A winter storm whipped by high winds is expected to hit the Chicago area just in time for the evening rush hour Thursday, dumping up to 4 inches here but maybe a foot or more in Wisconsin where a blizzard warning has been issued.
But on the bright side (for some, at least), the National Weather Service is giving us a 30 percent chance of a white Christmas next week.
Thursday will begin with rain but that will change to snow around 6 p.m. as temperatures plunge. Winds will gust at 50 mph and wind chills will drop into the single digits, according to the weather service. There could even be thunder snow, it said.
The snow will continue past midnight and there could still be flurries for the morning commute Friday.
Chicago and most of the collar counties could see 2 to 4 inches of snow, with 1 to 2 inches south of Joliet and 4 to 6 inches near Rockford and Dixon, the weather service said. This would be the first measurable snowfall for Chicago this season -- and the latest it has ever occurred.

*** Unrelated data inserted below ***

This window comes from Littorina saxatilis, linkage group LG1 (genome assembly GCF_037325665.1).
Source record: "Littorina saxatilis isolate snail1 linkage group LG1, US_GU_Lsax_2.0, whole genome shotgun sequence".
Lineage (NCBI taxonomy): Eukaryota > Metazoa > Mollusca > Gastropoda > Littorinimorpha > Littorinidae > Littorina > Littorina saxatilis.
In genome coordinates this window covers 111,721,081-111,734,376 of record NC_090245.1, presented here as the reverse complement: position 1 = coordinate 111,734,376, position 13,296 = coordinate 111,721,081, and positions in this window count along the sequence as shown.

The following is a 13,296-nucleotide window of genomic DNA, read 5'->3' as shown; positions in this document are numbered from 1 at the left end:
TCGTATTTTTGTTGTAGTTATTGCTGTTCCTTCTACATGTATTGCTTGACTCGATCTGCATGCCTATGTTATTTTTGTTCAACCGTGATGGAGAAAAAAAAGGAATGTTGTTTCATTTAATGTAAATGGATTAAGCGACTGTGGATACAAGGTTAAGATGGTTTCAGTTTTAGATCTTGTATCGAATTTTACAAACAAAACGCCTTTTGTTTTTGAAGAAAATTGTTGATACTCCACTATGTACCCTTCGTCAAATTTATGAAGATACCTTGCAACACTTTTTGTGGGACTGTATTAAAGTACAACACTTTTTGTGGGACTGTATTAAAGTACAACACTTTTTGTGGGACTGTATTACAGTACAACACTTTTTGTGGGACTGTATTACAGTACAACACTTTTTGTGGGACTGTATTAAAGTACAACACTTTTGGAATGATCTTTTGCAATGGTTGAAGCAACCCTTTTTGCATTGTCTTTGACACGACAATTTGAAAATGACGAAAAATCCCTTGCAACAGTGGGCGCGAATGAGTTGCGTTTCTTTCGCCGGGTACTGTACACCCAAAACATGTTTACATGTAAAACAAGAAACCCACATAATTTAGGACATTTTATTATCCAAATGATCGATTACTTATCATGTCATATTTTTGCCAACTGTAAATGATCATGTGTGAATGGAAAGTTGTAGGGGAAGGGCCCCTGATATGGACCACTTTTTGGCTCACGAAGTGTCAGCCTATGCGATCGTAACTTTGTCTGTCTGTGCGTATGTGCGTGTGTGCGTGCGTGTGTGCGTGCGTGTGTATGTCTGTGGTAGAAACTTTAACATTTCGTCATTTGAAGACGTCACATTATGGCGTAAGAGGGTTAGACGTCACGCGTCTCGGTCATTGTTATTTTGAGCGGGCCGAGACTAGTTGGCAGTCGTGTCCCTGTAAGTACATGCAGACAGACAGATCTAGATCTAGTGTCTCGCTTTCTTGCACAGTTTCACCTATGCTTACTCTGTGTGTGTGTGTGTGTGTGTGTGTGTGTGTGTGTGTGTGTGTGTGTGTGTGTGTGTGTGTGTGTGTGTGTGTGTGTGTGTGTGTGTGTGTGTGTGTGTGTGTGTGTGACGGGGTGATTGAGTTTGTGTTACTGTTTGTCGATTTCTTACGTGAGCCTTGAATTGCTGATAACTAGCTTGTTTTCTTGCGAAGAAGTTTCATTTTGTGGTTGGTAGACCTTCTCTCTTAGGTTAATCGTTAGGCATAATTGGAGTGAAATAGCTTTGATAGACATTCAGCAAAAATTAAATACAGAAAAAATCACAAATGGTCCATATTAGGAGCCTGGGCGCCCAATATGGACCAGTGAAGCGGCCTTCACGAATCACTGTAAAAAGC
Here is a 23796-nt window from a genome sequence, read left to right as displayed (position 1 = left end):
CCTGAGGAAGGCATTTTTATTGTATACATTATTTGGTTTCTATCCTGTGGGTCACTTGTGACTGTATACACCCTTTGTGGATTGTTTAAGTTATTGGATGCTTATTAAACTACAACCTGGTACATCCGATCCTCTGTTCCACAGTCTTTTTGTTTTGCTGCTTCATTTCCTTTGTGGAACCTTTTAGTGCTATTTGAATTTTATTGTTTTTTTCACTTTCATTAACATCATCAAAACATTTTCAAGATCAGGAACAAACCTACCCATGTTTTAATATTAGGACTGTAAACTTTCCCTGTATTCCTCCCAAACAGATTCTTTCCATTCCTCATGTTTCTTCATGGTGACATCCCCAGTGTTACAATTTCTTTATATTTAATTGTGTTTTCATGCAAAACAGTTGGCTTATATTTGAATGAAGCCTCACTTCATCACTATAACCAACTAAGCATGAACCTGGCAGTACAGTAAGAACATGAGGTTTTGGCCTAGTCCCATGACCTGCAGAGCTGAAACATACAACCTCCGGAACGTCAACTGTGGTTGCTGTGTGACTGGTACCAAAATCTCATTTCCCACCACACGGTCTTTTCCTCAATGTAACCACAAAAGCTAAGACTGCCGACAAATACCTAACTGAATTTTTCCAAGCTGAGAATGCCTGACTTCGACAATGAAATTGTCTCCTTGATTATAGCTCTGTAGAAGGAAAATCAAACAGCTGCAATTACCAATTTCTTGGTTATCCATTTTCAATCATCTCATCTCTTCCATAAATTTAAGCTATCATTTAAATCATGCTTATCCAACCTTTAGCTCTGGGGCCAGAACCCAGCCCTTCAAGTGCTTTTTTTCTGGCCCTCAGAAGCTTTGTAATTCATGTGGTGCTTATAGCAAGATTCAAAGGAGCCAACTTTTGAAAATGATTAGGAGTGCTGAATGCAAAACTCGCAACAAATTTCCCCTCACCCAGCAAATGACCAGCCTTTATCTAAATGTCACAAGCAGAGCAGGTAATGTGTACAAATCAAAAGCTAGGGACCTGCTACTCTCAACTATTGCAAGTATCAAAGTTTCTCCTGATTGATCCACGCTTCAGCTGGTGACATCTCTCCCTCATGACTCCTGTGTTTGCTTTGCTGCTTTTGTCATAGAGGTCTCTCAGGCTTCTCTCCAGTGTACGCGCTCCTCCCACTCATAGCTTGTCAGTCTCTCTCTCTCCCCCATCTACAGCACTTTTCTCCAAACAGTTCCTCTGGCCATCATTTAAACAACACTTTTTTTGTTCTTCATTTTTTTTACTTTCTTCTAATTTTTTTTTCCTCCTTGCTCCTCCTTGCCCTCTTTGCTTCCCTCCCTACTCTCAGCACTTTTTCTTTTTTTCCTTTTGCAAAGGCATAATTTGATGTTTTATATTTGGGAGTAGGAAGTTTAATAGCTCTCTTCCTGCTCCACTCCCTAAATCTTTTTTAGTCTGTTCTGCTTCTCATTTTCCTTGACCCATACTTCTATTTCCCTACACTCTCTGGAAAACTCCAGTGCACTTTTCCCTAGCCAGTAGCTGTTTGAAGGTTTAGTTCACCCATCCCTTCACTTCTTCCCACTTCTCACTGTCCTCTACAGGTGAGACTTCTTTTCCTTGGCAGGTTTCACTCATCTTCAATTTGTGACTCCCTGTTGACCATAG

The worst of the storm will be north and west of Chicago: Both the Davenport and Milwaukee offices of the weather service have issued blizzard warnings.
“Winter’s held off so long, it’s going to come here with a bang,” weather service meteorologist Jamie Enderlen said.
In Wisconsin, the heaviest snow is expected to arrive after midnight and continue throughout the day on Thursday. Wind gusts of up to 45 mph by Thursday afternoon should make travel treacherous.
The weather service posted blizzard warnings for at least eight south central counties for Thursday afternoon. Forecasters say it could be the biggest snowstorm to hit the state since the
WGN-Channel 9 meteorologist
Skilling also reports that Chicago's first measurable snow of the season is usually a minor event, totaling just a few tenths of an inch and not causing any problems. But a check of the city's snow archives dating back to 1884 found that Chicago has logged 12 first measurable snowfalls of 3 inches or more.
The largest was 4.8 inches on Nov. 15, 1940 that helped boost that month to the city's snowiest November on record. The month ended with 14.8 inches of snow. The 1940-41 snow season went on to produce a robust 52.5 inches, well above the city's current 36.7 inch normal.